Introduction of Innate and Adaptive Immune Responses (How can we enhance them naturally?)
The age old question continues, that is whether germs cause dis-ease or whether they take advantage of it. Perhaps it is both. Does trash make flies or are they attracted because they smell garbage? How do healthy cells repel attackers? How is it that some people recover quickly from an illness and some do not? It turns out that theses immune concepts are simple but the process is very complex. Here is a summary.
Humans have a multi-layer system that is designed to defend against the many microorganisms that have coexisted with us for thousands of years. Many factors affect how one’s body resists being invaded, including pathogenic opportunity, the environment, hygiene practices, the health of the host (and comorbidities), genetics, nutrition, age and of course one’s immune system.
Our body’s initial defense strategy is to limit exposure. It is programed to react and correct any unhealthy situation, for example, swatting a mosquito, sneezing/coughing at dust or vomiting bad food. Although limiting exposure to pathogens by using good hygiene, not smoking, physical distancing and protective equipment (when appropriate) is helpful, it can be overdone. It is actually helpful to allow exposure throughout life to the outside world so that one’s immune system can respond and develop a memory against potential microbes. Traveling down the birth canal, is our first healthy exposure, then crawling on the ground, being around pets, associating with other children, drinking spring/well water, gardening/touching dirty things, etc. Further explanations can be found in the book for parents Let Them Eat Dirt and other places.
Our body’s first line of defense against an invasion is a barrier to the outside world. Our skin (epithelium) provides a physical barrier between the inside and outside of our body. This layer is equipped with beneficial bacteria and oils (on our skin), sticky mucus (in the sinus and lung linings), tear enzymes, strong acid (in the stomach) and beneficial bacteria (in our gut) to repel and neutralize invading pathogens. Maintaining a healthy barrier is important. Membranes are helped by vitamins A, B, C, E, zinc, selenium, MSM, NAC, CoQ10, pre and probiotics and healthy dietary oils. Membranes can also be protected by limiting excess sun exposure and avoiding toxins and chemicals from personal care products, tobacco and poor quality food.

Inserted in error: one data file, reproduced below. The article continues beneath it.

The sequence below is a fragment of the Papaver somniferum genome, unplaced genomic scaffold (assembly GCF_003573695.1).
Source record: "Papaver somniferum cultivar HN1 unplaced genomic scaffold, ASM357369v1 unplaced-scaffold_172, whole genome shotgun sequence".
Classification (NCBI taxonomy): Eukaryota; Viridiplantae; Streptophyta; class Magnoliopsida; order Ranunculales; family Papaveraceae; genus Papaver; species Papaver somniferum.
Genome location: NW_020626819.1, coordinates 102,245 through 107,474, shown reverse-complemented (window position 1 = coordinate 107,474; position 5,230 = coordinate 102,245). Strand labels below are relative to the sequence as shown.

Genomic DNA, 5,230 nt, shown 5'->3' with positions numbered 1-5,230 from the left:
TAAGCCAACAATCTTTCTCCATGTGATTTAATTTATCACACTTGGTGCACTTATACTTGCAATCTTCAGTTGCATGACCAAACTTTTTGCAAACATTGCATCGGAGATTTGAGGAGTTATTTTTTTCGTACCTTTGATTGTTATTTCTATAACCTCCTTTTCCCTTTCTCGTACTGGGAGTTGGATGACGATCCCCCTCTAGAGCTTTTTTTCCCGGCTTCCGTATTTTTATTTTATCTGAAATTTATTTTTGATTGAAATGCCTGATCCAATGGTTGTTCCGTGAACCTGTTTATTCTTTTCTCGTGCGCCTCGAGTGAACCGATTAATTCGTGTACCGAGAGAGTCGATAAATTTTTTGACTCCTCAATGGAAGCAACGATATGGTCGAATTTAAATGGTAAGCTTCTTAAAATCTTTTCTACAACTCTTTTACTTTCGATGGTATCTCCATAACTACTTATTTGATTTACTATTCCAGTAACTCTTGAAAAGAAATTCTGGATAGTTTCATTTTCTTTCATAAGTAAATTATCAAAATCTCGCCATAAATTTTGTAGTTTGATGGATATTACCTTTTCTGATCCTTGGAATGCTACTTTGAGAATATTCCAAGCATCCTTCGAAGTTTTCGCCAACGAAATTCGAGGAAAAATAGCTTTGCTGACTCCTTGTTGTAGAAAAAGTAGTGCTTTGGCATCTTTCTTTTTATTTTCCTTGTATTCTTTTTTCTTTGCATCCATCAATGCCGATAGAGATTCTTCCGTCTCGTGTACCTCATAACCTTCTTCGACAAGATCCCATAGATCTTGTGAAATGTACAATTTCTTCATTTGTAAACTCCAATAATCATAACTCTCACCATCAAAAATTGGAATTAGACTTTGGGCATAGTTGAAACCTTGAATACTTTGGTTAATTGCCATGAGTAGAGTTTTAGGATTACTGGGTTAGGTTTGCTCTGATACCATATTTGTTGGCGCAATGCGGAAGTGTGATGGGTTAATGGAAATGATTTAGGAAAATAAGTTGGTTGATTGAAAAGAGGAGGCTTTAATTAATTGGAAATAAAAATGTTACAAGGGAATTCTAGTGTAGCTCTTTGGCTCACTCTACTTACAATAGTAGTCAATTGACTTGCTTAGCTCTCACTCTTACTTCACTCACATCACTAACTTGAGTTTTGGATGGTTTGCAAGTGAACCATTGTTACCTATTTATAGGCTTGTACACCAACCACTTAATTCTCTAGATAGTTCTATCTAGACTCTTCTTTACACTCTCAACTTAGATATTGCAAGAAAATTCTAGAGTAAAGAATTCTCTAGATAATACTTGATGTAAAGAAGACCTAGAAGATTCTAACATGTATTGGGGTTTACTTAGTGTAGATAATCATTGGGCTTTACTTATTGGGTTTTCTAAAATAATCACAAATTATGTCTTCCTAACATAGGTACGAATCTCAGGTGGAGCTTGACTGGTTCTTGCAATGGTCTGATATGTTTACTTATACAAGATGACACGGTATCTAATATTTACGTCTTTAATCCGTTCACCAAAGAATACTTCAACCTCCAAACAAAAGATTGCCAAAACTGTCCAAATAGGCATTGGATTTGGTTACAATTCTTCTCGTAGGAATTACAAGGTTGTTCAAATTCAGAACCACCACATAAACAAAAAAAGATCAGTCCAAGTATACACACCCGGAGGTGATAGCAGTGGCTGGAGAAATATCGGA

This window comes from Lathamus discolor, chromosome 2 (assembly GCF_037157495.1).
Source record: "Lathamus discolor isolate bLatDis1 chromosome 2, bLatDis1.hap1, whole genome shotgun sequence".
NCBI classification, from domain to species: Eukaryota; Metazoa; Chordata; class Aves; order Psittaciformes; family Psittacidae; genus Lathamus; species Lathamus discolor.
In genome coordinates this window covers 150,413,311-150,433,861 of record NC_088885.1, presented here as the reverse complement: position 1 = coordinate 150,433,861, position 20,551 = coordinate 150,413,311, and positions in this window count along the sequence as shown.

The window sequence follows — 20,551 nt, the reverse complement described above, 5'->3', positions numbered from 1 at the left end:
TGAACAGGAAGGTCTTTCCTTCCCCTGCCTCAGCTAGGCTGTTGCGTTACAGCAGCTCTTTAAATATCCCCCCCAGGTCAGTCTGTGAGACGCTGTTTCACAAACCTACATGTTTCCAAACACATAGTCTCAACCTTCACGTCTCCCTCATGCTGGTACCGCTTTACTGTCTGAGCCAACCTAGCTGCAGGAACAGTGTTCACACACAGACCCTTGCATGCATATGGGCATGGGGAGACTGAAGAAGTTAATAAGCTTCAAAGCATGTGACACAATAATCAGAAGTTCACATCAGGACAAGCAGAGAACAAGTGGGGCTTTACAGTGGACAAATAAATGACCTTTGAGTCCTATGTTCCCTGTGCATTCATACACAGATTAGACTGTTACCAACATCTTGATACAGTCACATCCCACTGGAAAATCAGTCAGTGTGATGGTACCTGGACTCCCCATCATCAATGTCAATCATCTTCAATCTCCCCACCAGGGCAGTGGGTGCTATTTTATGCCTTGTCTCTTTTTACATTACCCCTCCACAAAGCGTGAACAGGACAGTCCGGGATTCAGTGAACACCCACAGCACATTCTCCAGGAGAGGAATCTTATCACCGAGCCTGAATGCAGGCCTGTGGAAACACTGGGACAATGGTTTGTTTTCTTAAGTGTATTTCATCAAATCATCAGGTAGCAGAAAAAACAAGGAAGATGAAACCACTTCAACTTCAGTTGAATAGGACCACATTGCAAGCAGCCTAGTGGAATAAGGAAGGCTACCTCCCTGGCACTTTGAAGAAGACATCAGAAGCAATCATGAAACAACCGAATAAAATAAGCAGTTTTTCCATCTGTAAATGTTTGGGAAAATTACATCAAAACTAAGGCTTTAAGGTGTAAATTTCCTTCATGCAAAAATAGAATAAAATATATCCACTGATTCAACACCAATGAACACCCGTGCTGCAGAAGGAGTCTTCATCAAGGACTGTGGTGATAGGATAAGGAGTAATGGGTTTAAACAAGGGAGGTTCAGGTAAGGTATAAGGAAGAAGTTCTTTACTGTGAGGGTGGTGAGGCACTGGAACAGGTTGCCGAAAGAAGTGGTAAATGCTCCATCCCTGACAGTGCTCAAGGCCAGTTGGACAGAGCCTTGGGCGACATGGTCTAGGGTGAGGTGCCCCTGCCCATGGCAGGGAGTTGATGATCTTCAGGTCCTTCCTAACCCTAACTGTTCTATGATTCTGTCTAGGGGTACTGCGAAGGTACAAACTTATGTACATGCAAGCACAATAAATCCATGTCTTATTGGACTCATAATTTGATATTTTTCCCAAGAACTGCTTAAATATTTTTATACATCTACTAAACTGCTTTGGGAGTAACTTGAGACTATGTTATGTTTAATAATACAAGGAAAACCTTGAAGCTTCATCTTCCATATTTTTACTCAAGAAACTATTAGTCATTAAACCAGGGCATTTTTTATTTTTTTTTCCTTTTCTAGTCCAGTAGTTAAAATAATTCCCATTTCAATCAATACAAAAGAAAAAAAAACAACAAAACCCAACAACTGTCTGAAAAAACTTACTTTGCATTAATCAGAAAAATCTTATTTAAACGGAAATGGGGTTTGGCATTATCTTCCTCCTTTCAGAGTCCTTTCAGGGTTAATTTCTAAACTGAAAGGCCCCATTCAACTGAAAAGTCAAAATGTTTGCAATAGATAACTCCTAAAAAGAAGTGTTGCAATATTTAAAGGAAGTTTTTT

Our second defense against pathogens is the innate or cellular immune response. This non-specific, automatic, rapid process (within 24 hours) initiates an inflammatory response and calls crucial, white blood cell, first responders to the scene of infection (the wound, respiratory tract, gut lining, etc.). The first responders include Natural Killer cells (NK), Neutrophils, Macrophages and Dendritic Cells. With some overlap, each type of cell has special duties. (Viruses hijack our cells to reproduce, while bacteria and parasites can multiply on their own.)
Dendritic cells and macrophages patrol the body looking for signs of infection. They bind infected cells and expand the cell’s call for help using cytokines (signaling chemicals of which there many types). Macrophages (and NK) in the area secrete interferons (INF) which trigger both infected and uninfected cells to go into anti-viral (or anti-bacterial, etc.) response mode and inhibit replication. INF also calls more macrophages and immune cells such as NK and dendritic cells into action.
Natural killer cells that have been activated by INF and other cytokines evaluate each cell when they arrive on scene. (Glyconutrients help this.) If a cell is healthy, they move on. If not, then NK mark the infected cell for removal and attack and disable it with cytotoxic granules (perforin and granzymes). (Apoptosis is the term for natural cell suicide.) NK also use cytokines (INF, etc.) to amplify the immune response and call more dendritic cells and macrophages into action. Macrophages (and NK) also secrete tumor necrosis factor (TNF) to kill infected cells. Various immune cells (macrophages, monocytes, dendritic, etc.) consume (called phagocytosis) the sick and damaged cells. (Interleukin-6 (IL6) is a major pro-inflammatory cytokine produced by a number of cells at the site of infection. Balancing it is important. There are many interleukins.)